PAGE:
I can reply to all and I can do this straight away, attach an image, add to the post. I can view O2s profile, view any history that we’ve had with speaking with him, just in case other team members have spoken to him, I can view a full history.

I’m not going to respond just yet, but that’s great. I can also create a task, so like you would within your CRM, you can assign this to either yourself or to other people and you can say, “Follow up with this twitter user”, and you can mark that as a general task, a sales lead, a support issue, mark it high priority.

I can assign it to myself or if I add some other members, I can add it in there, and then you can save that. Really good team based CRM stuff that you can do here.

We can also look for brand mentions, so if we type in Wow Internet within here, as you can imagine, the results you get with that really vary depending on your brand.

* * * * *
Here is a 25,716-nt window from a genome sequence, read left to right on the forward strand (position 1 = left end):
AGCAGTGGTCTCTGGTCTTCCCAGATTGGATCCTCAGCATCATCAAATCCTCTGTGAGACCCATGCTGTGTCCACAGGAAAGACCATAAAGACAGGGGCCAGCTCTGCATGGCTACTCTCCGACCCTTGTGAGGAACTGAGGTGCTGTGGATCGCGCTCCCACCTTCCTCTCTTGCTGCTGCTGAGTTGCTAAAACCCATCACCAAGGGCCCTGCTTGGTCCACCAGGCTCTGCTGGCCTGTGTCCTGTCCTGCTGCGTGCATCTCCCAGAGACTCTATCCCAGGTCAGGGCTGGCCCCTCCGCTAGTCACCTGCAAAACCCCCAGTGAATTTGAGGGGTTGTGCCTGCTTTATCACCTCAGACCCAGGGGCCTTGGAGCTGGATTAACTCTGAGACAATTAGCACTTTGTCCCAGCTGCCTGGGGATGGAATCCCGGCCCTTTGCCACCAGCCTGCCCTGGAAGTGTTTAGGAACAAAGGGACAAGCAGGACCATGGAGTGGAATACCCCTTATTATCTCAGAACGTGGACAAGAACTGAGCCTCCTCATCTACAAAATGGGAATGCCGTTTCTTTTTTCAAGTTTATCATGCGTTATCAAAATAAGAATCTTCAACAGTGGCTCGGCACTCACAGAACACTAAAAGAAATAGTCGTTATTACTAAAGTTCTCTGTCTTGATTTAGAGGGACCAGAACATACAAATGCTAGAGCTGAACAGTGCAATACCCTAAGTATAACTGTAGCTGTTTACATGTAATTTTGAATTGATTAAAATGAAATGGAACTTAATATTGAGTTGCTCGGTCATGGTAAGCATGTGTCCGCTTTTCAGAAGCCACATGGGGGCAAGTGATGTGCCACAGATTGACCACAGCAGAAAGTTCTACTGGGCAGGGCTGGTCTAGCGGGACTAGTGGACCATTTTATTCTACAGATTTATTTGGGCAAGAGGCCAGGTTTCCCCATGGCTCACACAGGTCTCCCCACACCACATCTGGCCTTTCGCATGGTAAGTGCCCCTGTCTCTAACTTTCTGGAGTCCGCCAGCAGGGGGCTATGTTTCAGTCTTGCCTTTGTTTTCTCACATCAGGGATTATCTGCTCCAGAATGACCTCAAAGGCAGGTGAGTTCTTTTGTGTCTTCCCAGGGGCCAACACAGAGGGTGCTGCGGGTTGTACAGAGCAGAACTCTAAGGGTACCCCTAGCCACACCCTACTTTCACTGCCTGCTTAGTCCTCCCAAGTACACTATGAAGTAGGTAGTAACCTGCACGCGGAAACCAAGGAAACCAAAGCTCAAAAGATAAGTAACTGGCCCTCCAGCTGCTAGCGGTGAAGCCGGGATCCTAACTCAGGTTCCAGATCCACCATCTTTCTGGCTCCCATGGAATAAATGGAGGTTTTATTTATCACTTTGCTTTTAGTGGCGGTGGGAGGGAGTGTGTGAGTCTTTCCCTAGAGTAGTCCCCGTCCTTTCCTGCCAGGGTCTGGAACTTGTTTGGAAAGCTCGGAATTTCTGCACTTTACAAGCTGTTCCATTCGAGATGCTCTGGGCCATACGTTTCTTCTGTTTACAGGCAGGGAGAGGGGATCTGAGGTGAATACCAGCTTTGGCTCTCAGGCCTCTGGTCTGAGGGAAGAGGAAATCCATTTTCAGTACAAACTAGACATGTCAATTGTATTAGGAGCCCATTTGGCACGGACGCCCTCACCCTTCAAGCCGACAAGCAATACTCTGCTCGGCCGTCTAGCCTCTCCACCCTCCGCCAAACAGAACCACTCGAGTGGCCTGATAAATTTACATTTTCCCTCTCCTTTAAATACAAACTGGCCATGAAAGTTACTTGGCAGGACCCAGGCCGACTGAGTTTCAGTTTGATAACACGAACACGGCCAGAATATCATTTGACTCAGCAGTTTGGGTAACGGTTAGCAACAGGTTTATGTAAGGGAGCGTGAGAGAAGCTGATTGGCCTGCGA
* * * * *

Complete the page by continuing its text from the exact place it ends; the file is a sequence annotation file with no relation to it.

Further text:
With Wow Internet, the huge internet provider in the US that is also called Wow Internet, we get a load of stuff coming through from there. But on top of that you can also have stuff that you could be specifically tracking certain mentions.

So if there’s a specific hashtag that you put out, maybe you want to just track that specific hashtag, there is a huge potential here for picking up on stuff that you wouldn’t normally; where you haven’t necessarily been mentioned by a twitter handle.

Which is quite often the case. You can also archive things, we’ve got nothing in the archive at the moment, but if you wanted to archive specific things to have a look later, press this button and then you can put that through.

Can be particularly good if you’re using that for stuff that’s going to be put in a report at the end of the month, or a follow up on things.

You’ve then got the tasks here. We’ve got no tasks to display here, but what you can do is once you’ve assigned a load of tasks whether that’s to your team or to yourself, you can view a nice overview of them here, see what type of task it is.

If it’s just a support issue, if it’s a general task, if an actual lead … So if you’re doing a lot of stuff through your Twitter which a lot of big businesses are, that is focused around customer service, this could be fantastic.